3 TEDx Talks to freak you out for Friday the 13th

It’s Friday the 13th! And, admit it, you’re a little creeped out. Just for fun on this peril-fraught day, here are three weird, bizarre, and slightly spooky TEDx Talks.

Enter another dimension with this haunting art video made for TEDxCopenhagen. The weird audio-visual is up for interpretation…a winter pine forest and an endless ventilation duct?

What makes Psycho’s shower scene so scary? In this talk at TEDxUCLA, researcher Dan Blumenstein explains the sounds that put our hair on end.

And finally, a creepy UFO drum because, well, ALIENS:

TEDx a finalist for the INDEX: Award. TEDx’ers of the world unite and celebrate!

imageThe INDEX: Award is the biggest design award in the world, presented by INDEX: Design to Improve Life, a Danish non-profit dedicated to promoting the design of sustainable solutions to global challenges through creativity, education, and inspiration.

This year, TEDx was one of several finalists for the INDEX: Award! INDEX describes us as a "Guide [on] how to learn and benefit from the world’s best ideas," and we quite agree with the sentiment.

Says INDEX:

One of the biggest problems for great ideas is that they get lost due to lack of distribution channels. This is especially sad, when many lost ideas have the power to positively change peoples’ lives. However, TEDx – baby sister to TED Talks – is here to make sure that some of these ideas get proper attention. With focus on Technology, Entertainment and Design, TEDx events are some of the most popular and independently organized events in the world.  Ideas worth spreading – by you, through TEDx, for your community…

Indeed a platform for improving life. Good news!

Thanks to INDEX for the honor! You can help us at TEDx spread great ideas yourself by organizing a TEDx event of your own. For more information, visit our website.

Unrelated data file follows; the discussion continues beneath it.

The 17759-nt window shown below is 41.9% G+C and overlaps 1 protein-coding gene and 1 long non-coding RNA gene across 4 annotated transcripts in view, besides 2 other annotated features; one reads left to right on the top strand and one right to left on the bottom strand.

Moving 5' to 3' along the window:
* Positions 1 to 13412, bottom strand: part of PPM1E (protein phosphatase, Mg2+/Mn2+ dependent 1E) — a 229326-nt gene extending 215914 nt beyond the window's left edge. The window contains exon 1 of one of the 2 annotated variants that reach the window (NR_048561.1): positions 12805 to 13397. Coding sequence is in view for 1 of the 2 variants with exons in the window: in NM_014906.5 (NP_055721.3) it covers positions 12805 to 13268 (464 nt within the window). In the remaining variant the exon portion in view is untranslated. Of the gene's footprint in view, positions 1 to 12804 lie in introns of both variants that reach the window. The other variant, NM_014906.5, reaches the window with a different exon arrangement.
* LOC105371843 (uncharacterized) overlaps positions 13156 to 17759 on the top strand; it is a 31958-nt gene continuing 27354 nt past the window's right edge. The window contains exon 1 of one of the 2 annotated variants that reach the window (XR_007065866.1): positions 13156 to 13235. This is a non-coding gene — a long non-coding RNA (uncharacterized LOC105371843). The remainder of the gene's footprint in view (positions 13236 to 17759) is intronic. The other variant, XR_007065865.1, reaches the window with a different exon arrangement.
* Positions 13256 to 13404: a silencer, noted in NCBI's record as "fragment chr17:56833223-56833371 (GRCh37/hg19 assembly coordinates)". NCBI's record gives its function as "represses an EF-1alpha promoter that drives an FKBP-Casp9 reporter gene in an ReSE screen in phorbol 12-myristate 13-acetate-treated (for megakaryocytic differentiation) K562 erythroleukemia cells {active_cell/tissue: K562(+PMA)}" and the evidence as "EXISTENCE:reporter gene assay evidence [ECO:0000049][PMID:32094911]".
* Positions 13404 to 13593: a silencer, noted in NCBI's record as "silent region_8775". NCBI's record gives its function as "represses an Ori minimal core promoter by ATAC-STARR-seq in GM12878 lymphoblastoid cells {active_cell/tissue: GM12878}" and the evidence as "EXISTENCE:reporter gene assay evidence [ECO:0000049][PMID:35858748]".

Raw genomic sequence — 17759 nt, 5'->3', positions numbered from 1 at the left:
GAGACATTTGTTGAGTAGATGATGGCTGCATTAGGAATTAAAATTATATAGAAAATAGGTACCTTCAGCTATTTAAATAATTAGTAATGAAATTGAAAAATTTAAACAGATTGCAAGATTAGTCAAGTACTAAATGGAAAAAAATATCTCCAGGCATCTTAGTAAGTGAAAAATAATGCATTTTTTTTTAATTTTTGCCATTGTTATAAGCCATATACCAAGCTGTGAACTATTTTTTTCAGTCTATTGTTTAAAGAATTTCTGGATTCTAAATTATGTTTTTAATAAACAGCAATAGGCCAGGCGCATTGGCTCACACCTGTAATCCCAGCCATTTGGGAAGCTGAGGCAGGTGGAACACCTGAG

Six-year-old TEDx’er Halley Kassow certainly knows how to celebrate a birthday. This year, she surprised her dad Ole, a member of the TEDxCopenhagen curation team with this super awesome homemade TEDx T-shirt.

Says TEDxCophenhagen organizer Lærke Ullerup:


He came home to his 6-year-old daughter Halley who had something to confess. Halley told Ole she had a surprise and asked him to close his eyes. She held up the T-shirt and said:

"I have made a TEDx T-shirt for you, Dad!"
No adults were involved in the creation of the T-shirt — how cute is that?

We’re just waiting for Halley to start designing TEDx T-shirts for events all over Denmark.
Six-year-old TEDx’er Halley Kassow certainly knows how to celebrate a birthday. This year, she surprised her dad Ole, a member of the TEDxCopenhagen curation team with this super awesome homemade TEDx T-shirt.
Says TEDxCophenhagen organizer Lærke Ullerup:
He came home to his 6-year-old daughter Halley who had something to confess. Halley told Ole she had a surprise and asked him to close his eyes. She held up the T-shirt and said:
"I have made a TEDx T-shirt for you, Dad!"

No adults were involved in the creation of the T-shirt — how cute is that?
We’re just waiting for Halley to start designing TEDx T-shirts for events all over Denmark.

In September, food waste activist Selina Juul gave a talk called, “Stop wasting food” at TEDxCopenhagen, asking global citizens to be more mindful of the food they let go to waste.